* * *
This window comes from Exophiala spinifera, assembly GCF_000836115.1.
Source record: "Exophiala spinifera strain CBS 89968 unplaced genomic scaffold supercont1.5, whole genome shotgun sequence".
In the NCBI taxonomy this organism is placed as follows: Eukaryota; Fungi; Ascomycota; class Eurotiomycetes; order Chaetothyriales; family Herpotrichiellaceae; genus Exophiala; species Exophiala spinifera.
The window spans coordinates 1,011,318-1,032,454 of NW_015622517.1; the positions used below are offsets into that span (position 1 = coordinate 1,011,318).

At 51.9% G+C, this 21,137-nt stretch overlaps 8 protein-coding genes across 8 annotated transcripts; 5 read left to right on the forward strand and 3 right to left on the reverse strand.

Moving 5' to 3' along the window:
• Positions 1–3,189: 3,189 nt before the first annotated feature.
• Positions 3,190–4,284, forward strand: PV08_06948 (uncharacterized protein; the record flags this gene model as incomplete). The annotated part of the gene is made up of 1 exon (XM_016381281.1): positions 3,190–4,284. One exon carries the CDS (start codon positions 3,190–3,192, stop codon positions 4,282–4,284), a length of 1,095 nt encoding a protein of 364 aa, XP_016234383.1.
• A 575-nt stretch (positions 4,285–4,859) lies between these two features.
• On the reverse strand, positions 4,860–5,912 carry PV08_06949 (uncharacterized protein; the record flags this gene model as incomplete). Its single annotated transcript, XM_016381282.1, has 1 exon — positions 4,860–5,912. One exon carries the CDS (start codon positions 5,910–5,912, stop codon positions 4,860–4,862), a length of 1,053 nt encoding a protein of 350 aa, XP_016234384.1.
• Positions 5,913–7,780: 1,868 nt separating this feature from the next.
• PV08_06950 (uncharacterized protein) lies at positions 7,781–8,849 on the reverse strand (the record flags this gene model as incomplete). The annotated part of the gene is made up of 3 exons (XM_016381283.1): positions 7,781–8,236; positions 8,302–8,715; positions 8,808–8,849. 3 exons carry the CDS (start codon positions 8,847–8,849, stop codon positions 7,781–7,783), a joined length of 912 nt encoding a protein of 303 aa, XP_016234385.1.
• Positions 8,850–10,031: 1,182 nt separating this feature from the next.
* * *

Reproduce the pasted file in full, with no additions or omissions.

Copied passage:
This window comes from Exophiala spinifera, assembly GCF_000836115.1.
Source record: "Exophiala spinifera strain CBS 89968 unplaced genomic scaffold supercont1.5, whole genome shotgun sequence".
In the NCBI taxonomy this organism is placed as follows: Eukaryota; Fungi; Ascomycota; class Eurotiomycetes; order Chaetothyriales; family Herpotrichiellaceae; genus Exophiala; species Exophiala spinifera.
The window spans coordinates 1,011,318-1,032,454 of NW_015622517.1; the positions used below are offsets into that span (position 1 = coordinate 1,011,318).

At 51.9% G+C, this 21,137-nt stretch overlaps 8 protein-coding genes across 8 annotated transcripts; 5 read left to right on the forward strand and 3 right to left on the reverse strand.

Moving 5' to 3' along the window:
• Positions 1–3,189: 3,189 nt before the first annotated feature.
• Positions 3,190–4,284, forward strand: PV08_06948 (uncharacterized protein; the record flags this gene model as incomplete). The annotated part of the gene is made up of 1 exon (XM_016381281.1): positions 3,190–4,284. One exon carries the CDS (start codon positions 3,190–3,192, stop codon positions 4,282–4,284), a length of 1,095 nt encoding a protein of 364 aa, XP_016234383.1.
• A 575-nt stretch (positions 4,285–4,859) lies between these two features.
• On the reverse strand, positions 4,860–5,912 carry PV08_06949 (uncharacterized protein; the record flags this gene model as incomplete). Its single annotated transcript, XM_016381282.1, has 1 exon — positions 4,860–5,912. One exon carries the CDS (start codon positions 5,910–5,912, stop codon positions 4,860–4,862), a length of 1,053 nt encoding a protein of 350 aa, XP_016234384.1.
• Positions 5,913–7,780: 1,868 nt separating this feature from the next.
• PV08_06950 (uncharacterized protein) lies at positions 7,781–8,849 on the reverse strand (the record flags this gene model as incomplete). The annotated part of the gene is made up of 3 exons (XM_016381283.1): positions 7,781–8,236; positions 8,302–8,715; positions 8,808–8,849. 3 exons carry the CDS (start codon positions 8,847–8,849, stop codon positions 7,781–7,783), a joined length of 912 nt encoding a protein of 303 aa, XP_016234385.1.
• Positions 8,850–10,031: 1,182 nt separating this feature from the next.